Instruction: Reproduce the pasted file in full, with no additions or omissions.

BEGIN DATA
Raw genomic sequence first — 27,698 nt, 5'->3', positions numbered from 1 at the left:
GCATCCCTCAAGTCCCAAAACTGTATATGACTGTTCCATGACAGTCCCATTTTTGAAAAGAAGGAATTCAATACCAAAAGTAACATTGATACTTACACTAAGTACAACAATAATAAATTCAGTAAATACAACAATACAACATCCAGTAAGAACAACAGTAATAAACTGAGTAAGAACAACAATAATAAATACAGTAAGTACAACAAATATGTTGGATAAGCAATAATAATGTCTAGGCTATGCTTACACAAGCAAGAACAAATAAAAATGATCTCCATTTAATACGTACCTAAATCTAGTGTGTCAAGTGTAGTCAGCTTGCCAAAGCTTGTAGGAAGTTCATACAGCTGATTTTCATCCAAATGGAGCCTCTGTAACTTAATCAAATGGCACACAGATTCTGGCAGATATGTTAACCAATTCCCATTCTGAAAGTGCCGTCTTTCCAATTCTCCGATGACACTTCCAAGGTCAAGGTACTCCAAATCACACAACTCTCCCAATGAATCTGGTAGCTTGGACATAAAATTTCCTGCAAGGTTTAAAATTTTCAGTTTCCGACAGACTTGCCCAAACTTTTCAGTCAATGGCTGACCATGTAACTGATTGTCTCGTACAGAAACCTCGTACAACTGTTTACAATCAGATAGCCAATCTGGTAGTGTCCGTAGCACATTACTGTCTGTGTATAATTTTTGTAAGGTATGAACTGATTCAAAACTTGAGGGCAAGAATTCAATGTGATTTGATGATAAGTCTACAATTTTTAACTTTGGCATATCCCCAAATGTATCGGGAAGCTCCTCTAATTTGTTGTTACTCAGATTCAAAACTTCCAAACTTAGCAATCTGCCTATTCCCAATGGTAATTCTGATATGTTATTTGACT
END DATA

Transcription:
Raw genomic sequence first — 27,698 nt, 5'->3', positions numbered from 1 at the left:
GCATCCCTCAAGTCCCAAAACTGTATATGACTGTTCCATGACAGTCCCATTTTTGAAAAGAAGGAATTCAATACCAAAAGTAACATTGATACTTACACTAAGTACAACAATAATAAATTCAGTAAATACAACAATACAACATCCAGTAAGAACAACAGTAATAAACTGAGTAAGAACAACAATAATAAATACAGTAAGTACAACAAATATGTTGGATAAGCAATAATAATGTCTAGGCTATGCTTACACAAGCAAGAACAAATAAAAATGATCTCCATTTAATACGTACCTAAATCTAGTGTGTCAAGTGTAGTCAGCTTGCCAAAGCTTGTAGGAAGTTCATACAGCTGATTTTCATCCAAATGGAGCCTCTGTAACTTAATCAAATGGCACACAGATTCTGGCAGATATGTTAACCAATTCCCATTCTGAAAGTGCCGTCTTTCCAATTCTCCGATGACACTTCCAAGGTCAAGGTACTCCAAATCACACAACTCTCCCAATGAATCTGGTAGCTTGGACATAAAATTTCCTGCAAGGTTTAAAATTTTCAGTTTCCGACAGACTTGCCCAAACTTTTCAGTCAATGGCTGACCATGTAACTGATTGTCTCGTACAGAAACCTCGTACAACTGTTTACAATCAGATAGCCAATCTGGTAGTGTCCGTAGCACATTACTGTCTGTGTATAATTTTTGTAAGGTATGAACTGATTCAAAACTTGAGGGCAAGAATTCAATGTGATTTGATGATAAGTCTACAATTTTTAACTTTGGCATATCCCCAAATGTATCGGGAAGCTCCTCTAATTTGTTGTTACTCAGATTCAAAACTTCCAAACTTAGCAATCTGCCTATTCCCAATGGTAATTCTGATATGTTATTTGACT